A Common Error Indie Authors Make

 

 

 

 

 

Firstly, one of the most common. This error is everywhere when people write.

  1. Lay Lady Lay.

A few words from Face-book the other day, “ … instead of laying on the lounge I laid on the beach.”

The word lay is a verb that requires an object. You have to lay something or someone. Like an egg.

It has NOTHING to do with being supine on a bed or lounge. Used that way, it is an error.

Now he/she may have been talking about sex. ‘Cause that works. The verb lay can sometimes have an object that is understood, ie not actually stated but there nevertheless.

Because lay can also mean ‘have sex with’, the understood object would be ‘my partner’, or some-such variation thereof.

The sentence quoted above, if it read, “...instead of laying my friend Bill/Betty on the lounge; I laid him/her on the beach” then it would not be an error. My friend Bill/Betty and him/her – being the object(s). Strange, maybe, but grammatically accurate.

To help avoid this error, try this.

Write these words — “lie, lay, lain” (to recline);
then below them — “lay, laid, laid” (to place or put down).

We call this the Michiko Sato rule after the Japanese lady who invented it. A great and easy way to avoid this error.

Check this list each time you need to use one of these words. You will be amazed how it helps you get the grammar correct.

  1. She jumped off of the train.”

The compound preposition off of is generally regarded as informal and is best avoided in formal speech and writing. So not really an error? Perhaps.

What is a preposition? Prepositions are usually used in front of nouns (things) or pro

nouns and they show the relationship between the noun or pronoun and other words in a sentence.

The construction is “much inferior” to the form without the “of” according to Garner’s Modern American Usage (3d ed.).

There is nothing linguistically or grammatically wrong, it has been said with off of. It’s non-standard in some dialects (mainly American) and informal in most, so you should probably avoid it if you’re concerned about your writing seeming formal, or accurate from a grammar perspective. OK. Not an error, but to be avoided.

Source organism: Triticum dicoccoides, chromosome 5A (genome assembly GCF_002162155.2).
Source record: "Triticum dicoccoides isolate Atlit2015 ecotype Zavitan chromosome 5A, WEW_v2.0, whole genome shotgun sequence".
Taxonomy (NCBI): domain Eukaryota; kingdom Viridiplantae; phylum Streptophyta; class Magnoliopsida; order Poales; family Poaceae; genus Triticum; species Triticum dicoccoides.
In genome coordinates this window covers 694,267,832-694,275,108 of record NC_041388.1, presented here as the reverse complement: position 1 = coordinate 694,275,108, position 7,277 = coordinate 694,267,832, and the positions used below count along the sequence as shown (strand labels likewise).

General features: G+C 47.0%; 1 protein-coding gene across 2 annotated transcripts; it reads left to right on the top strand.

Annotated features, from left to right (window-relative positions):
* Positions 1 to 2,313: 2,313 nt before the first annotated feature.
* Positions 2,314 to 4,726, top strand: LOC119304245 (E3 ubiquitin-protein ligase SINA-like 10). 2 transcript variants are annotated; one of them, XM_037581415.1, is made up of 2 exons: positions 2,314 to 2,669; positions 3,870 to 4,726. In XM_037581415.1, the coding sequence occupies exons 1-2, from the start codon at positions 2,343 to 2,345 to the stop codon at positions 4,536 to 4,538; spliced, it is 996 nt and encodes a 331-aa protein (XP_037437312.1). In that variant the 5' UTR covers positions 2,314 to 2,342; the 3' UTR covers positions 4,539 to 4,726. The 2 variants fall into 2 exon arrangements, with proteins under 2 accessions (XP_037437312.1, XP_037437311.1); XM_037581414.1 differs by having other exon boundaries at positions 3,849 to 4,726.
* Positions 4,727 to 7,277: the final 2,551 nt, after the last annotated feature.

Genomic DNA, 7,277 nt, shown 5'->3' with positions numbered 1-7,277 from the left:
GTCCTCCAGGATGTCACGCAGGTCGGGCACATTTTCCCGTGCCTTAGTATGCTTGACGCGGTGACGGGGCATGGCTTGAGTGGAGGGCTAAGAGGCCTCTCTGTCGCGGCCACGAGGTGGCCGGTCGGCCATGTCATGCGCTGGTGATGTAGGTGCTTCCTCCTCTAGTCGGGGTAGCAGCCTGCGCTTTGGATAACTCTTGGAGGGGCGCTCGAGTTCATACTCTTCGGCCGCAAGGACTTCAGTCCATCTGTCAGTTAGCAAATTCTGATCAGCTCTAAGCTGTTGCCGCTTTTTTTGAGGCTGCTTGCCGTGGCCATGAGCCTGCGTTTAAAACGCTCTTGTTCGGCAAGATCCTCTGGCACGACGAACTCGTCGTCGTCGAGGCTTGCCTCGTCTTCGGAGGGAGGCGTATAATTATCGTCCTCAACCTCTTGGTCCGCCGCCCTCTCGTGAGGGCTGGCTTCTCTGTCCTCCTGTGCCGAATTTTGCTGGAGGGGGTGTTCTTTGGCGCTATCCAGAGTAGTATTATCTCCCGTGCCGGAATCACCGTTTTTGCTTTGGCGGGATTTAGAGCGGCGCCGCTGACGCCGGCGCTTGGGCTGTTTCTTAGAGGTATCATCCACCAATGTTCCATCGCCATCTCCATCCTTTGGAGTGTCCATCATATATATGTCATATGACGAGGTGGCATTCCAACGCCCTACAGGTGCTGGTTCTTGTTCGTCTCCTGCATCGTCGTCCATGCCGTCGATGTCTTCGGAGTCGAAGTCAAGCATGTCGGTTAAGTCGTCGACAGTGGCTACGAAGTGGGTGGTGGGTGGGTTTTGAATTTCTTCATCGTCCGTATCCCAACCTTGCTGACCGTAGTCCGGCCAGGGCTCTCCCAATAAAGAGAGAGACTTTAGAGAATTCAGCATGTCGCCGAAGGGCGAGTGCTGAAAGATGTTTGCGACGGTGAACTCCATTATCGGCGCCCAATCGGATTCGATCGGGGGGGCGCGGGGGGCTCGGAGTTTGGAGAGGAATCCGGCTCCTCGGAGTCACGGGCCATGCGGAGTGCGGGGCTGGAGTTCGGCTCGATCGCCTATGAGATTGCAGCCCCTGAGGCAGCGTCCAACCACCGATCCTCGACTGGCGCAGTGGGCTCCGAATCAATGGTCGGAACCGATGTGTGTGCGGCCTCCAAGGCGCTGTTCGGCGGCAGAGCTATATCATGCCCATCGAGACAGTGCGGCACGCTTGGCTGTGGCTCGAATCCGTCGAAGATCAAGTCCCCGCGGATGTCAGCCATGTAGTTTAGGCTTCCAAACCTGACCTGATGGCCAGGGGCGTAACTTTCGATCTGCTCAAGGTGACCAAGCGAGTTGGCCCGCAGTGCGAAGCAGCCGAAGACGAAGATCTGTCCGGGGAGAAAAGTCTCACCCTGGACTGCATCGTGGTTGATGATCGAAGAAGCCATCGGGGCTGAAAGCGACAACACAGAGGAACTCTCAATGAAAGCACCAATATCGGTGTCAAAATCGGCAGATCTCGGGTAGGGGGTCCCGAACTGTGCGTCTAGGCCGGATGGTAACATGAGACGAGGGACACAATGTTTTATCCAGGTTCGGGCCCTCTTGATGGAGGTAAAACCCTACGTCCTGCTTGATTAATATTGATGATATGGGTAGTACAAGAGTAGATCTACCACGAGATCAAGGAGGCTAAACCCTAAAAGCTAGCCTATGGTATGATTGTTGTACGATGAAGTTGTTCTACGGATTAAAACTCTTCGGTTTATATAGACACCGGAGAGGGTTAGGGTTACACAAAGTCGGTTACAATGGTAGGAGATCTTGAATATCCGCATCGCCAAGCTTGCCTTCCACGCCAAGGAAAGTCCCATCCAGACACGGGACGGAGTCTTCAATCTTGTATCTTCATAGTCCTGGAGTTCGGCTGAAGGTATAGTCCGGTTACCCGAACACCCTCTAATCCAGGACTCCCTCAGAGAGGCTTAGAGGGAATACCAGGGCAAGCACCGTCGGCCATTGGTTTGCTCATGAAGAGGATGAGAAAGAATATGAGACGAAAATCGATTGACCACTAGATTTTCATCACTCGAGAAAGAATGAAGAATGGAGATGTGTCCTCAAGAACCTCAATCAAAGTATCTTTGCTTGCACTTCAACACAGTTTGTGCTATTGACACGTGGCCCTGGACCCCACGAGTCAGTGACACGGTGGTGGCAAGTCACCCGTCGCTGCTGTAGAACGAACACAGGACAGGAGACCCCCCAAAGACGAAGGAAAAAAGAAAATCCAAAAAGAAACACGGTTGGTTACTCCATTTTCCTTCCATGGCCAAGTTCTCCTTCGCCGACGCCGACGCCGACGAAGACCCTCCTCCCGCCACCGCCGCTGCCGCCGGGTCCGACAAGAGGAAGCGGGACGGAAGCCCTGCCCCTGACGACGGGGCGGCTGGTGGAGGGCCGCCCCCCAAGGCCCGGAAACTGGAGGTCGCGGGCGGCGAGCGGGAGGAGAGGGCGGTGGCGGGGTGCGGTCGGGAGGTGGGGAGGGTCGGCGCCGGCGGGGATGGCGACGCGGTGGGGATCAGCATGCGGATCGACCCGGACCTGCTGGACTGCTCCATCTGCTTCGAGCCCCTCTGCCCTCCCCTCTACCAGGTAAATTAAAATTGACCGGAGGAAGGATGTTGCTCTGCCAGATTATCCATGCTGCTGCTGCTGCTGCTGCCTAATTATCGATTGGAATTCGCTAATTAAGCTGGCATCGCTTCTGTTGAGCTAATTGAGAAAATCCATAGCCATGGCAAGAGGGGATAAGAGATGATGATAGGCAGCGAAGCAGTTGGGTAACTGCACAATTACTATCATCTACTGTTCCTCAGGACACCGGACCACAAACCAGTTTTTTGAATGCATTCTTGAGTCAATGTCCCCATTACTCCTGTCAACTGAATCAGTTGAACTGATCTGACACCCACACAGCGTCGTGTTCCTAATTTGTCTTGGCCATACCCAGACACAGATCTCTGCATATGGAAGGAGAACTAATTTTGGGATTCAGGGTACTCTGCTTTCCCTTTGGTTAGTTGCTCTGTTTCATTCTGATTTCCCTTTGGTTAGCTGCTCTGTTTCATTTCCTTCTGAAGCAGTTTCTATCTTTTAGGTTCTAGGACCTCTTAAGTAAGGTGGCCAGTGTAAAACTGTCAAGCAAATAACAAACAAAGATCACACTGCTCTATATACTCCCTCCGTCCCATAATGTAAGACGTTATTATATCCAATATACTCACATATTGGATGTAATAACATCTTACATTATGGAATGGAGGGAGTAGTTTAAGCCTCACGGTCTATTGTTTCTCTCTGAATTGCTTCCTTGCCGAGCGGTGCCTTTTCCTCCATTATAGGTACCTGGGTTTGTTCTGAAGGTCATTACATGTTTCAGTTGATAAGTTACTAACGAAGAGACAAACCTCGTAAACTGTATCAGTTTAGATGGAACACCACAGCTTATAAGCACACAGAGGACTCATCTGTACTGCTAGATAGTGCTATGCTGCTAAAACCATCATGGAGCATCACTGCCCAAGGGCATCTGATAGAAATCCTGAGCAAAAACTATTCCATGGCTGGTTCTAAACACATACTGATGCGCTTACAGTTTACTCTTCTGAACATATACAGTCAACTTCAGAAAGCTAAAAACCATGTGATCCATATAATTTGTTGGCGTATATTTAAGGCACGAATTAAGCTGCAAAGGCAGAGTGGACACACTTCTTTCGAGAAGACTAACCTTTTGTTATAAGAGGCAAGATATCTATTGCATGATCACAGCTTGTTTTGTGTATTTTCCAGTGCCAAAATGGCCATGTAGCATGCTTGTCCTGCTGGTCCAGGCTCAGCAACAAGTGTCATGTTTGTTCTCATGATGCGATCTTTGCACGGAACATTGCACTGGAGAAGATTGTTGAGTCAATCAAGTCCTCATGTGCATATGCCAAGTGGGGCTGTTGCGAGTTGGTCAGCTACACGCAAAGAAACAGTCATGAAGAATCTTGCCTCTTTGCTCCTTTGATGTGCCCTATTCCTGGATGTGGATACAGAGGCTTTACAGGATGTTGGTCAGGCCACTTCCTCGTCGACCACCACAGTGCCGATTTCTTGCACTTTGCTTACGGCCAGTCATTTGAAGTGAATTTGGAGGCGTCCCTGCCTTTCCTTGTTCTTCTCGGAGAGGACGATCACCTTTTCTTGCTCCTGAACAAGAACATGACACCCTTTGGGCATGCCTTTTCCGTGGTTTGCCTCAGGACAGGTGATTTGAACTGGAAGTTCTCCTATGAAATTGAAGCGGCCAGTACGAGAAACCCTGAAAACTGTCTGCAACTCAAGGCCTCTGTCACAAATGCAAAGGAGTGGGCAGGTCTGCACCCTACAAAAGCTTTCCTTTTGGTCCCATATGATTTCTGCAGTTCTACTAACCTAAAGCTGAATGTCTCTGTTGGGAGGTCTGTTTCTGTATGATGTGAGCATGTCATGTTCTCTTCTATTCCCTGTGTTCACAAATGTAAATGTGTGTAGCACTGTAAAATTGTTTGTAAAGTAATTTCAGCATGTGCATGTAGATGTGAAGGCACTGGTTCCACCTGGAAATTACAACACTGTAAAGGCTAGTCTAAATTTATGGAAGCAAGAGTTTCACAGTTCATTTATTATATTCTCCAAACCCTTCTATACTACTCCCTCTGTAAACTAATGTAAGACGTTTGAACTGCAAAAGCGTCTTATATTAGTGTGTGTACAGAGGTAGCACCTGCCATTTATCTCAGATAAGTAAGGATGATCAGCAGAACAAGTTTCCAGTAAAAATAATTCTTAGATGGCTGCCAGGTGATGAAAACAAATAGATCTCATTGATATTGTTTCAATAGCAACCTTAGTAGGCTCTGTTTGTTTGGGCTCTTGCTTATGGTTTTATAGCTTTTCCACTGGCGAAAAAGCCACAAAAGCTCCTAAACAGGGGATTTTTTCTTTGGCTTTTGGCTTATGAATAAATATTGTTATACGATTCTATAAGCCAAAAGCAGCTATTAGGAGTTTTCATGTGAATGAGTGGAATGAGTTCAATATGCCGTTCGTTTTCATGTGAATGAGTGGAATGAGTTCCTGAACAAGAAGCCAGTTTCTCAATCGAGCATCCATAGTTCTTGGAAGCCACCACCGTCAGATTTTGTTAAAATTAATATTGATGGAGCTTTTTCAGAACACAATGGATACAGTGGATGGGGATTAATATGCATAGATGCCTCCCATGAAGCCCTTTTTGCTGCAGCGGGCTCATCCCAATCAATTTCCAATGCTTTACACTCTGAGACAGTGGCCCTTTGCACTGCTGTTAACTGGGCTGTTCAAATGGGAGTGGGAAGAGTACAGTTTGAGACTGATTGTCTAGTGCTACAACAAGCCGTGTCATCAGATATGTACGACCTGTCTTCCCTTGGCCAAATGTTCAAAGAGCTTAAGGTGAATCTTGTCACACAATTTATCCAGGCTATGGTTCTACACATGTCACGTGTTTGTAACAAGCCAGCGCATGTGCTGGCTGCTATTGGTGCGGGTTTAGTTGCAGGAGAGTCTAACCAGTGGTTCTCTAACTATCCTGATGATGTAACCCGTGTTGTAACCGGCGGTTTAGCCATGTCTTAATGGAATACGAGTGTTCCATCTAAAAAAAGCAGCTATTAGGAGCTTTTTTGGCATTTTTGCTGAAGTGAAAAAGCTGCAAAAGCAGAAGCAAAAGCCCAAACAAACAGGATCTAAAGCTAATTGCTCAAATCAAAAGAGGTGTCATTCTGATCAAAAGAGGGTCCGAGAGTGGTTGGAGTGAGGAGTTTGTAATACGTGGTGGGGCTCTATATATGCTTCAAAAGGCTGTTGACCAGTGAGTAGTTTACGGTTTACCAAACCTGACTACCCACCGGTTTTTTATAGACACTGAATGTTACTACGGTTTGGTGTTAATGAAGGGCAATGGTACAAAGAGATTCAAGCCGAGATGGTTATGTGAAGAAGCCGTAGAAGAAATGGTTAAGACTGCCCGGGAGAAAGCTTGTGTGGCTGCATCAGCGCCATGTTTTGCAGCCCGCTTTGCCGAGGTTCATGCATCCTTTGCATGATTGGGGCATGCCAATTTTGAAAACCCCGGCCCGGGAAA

Cambridge Grammar notes that the combination “off” followed by an “of” phrase occurs only in American English.

The Oxford English Dictionary calls it “only colloq. (non-standard) and regional” in current use. The Merriam-Webster Dictionary of English Usage says it’s “primarily a form used in speech”.

So what’s supposedly wrong with off of? The main problem seems to be that the of is unnecessary. In the case above, why not use just off or perhaps from the train, for example? The “of” adds NOTHING to the exchange.

'Off of' has become idiomatic in the USA, although it has “faded into the past” in Britain.

I still think it’s non-standard, an error, in fact, and doesn’t belong in the best written English.

Conversation and informal writing? Not sure. Perhaps!

It has been said, that one day “off of” will undoubtedly be accepted as standard American English, but not yet. I hope not ever. I hate it.

But then I’m not American.

  1. I took the knife off her

There are a couple of strings to this particular bow. Off is a preposition as defined above. It shows relationship between two things. Here the knife (noun) and her (pronoun – substituting for a female person).

As such the usage above is correct - on the surface.

However, off is usually considered an opposite (antonym) of on. Therefore if the knife is on (top of) the woman, off is the correct usage. But, as is probably the case, the knife is more likely in her hand or pocket or handbag. So “from” would be a better preposition to use. Even “away from”, but not “off”.

Then you have the ‘One Word One Meaning’ argument. If off means not on, it can’t mean anything else? But ...

This would seem to prevent anything from being ….. off topic, off in the distance, off like a shot, on and off, straight off, a little bit off etc. Quiet. I'm thinking!!

Once again (see above) this might be considered colloquial/regional American English.

It seems to me that where the preposition FROM could be used, then it should be. This will avoid all of the above discussion.

None of my sources suggest, on the other hand, that from and off are synonyms. (having the same meaning). Therefore if we are taking something away from a person, animal, object or place; then the preposition FROM should be used in all instances, unless one of the ‘things’ is actually on top of the other, and off is then appropriate.

I’m not even sure American English is a thing. I guess I hope not.

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